In New York, she spent days working at Vogue and nights writing her first novel, Run, River, which, according to Daugherty, got published mostly because her boyfriend-at-the-time knew the right people. (The novel was surely worthy of publication on its own merits, but it likely wasn’t published on merit alone.) Many of the publications where Didion went on to make a name for herself have either lost their luster or shuttered. And in today’s fragmented (and actively imploding) digital media landscape, a career like Didion’s is hard to have. Many contemporary women writers, like Jia Tolentino and Anna Wiener, get compared to Didion (though the value of making these comparisons is admittedly questionable), but her unique cultural cachet — a fame that transcends literary circles — feels like a thing of the past, something not even Tolentino or Wiener has quite achieved. “Public demand for the exacting insights of practitioner-critics,” wrote Giles Harvey in a 2016 profile of the great Cynthia Ozick, “never high, has been in steady decline for a good while now.”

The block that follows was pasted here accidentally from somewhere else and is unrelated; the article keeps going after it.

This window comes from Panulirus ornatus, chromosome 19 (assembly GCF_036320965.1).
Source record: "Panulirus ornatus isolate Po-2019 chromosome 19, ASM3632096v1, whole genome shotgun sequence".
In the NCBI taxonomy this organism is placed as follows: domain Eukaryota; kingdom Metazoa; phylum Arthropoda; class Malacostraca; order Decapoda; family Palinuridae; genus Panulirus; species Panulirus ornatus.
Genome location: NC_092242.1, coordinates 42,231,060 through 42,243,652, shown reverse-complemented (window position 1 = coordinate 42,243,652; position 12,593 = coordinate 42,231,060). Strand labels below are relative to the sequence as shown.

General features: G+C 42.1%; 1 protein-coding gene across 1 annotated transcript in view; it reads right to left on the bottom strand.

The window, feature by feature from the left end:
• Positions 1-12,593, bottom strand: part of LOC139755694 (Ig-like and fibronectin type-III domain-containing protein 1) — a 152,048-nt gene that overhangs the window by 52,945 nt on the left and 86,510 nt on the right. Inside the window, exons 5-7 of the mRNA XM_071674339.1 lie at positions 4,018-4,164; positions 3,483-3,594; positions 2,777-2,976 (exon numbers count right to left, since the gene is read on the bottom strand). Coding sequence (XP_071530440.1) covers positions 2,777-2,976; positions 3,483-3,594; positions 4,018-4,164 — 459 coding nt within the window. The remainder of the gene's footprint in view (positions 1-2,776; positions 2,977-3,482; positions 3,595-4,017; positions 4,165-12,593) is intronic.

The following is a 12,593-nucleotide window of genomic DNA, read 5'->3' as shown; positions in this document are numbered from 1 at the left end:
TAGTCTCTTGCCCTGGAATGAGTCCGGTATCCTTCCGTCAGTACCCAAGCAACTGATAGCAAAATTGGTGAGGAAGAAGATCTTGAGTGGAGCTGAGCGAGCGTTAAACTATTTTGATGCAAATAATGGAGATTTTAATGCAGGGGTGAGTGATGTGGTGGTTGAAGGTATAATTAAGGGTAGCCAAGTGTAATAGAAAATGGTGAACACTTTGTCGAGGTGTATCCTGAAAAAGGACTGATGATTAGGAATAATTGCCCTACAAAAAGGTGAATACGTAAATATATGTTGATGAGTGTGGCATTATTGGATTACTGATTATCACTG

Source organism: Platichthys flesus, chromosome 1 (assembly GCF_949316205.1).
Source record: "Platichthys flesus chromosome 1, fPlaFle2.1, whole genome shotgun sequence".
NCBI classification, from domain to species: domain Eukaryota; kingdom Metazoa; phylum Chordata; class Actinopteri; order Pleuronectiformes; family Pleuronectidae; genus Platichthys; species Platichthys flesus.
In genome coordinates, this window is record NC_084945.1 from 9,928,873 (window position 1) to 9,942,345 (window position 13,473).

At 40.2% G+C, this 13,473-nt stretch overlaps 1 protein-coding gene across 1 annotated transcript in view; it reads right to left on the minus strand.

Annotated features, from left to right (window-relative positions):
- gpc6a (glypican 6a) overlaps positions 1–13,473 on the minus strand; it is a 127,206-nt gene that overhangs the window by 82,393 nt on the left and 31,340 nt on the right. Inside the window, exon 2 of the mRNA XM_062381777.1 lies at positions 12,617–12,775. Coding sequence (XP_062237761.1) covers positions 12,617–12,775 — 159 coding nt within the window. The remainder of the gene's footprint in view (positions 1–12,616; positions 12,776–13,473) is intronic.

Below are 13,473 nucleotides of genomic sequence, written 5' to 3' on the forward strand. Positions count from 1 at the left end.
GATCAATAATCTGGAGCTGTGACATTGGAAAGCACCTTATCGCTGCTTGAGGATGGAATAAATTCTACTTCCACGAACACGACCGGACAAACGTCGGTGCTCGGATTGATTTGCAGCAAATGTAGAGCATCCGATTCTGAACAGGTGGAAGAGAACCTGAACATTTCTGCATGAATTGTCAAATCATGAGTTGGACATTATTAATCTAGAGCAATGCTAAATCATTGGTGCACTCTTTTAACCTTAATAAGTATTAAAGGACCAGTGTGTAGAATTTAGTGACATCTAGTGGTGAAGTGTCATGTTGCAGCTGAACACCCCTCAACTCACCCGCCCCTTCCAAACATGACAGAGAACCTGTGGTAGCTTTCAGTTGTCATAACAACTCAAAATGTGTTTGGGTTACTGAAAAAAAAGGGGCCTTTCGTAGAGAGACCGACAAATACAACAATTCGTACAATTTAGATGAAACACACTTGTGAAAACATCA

The recent publication of Let Me Tell You What I Mean, a book of 12 previously uncollected essays, has put Didion’s longevity and relevance to the test. Would anyone still care about Joan Didion? The answer has been an unequivocal yes. Upon its release, almost every major magazine — prestige and popular alike — churned out write-ups, round-ups, and think pieces devoted to the book. On its pub day, millennial actress Emma Roberts shared a black-and-white photo snuggling with her newborn, the book splayed on top of them: “Joan’s new collection is out today ✨.”
“[I]t is odd,” writes Nathan Heller in a recent New Yorker article, “to find Didion embraced by the world of mainstream sentimental thinking which she charged against for decades.” Indeed, Didion has been turned into an idol without having to die young. An entire cottage industry has sprung up around her: an Etsy search for “Joan Didion” turns up just shy of 100 results. Posters, stickers, enamel pins. An iPhone case that reads: “New York made Joan Didion cry too.” Admittedly, knowing New York made Joan Didion cry is little consolation when New York makes me cry; California also made her cry.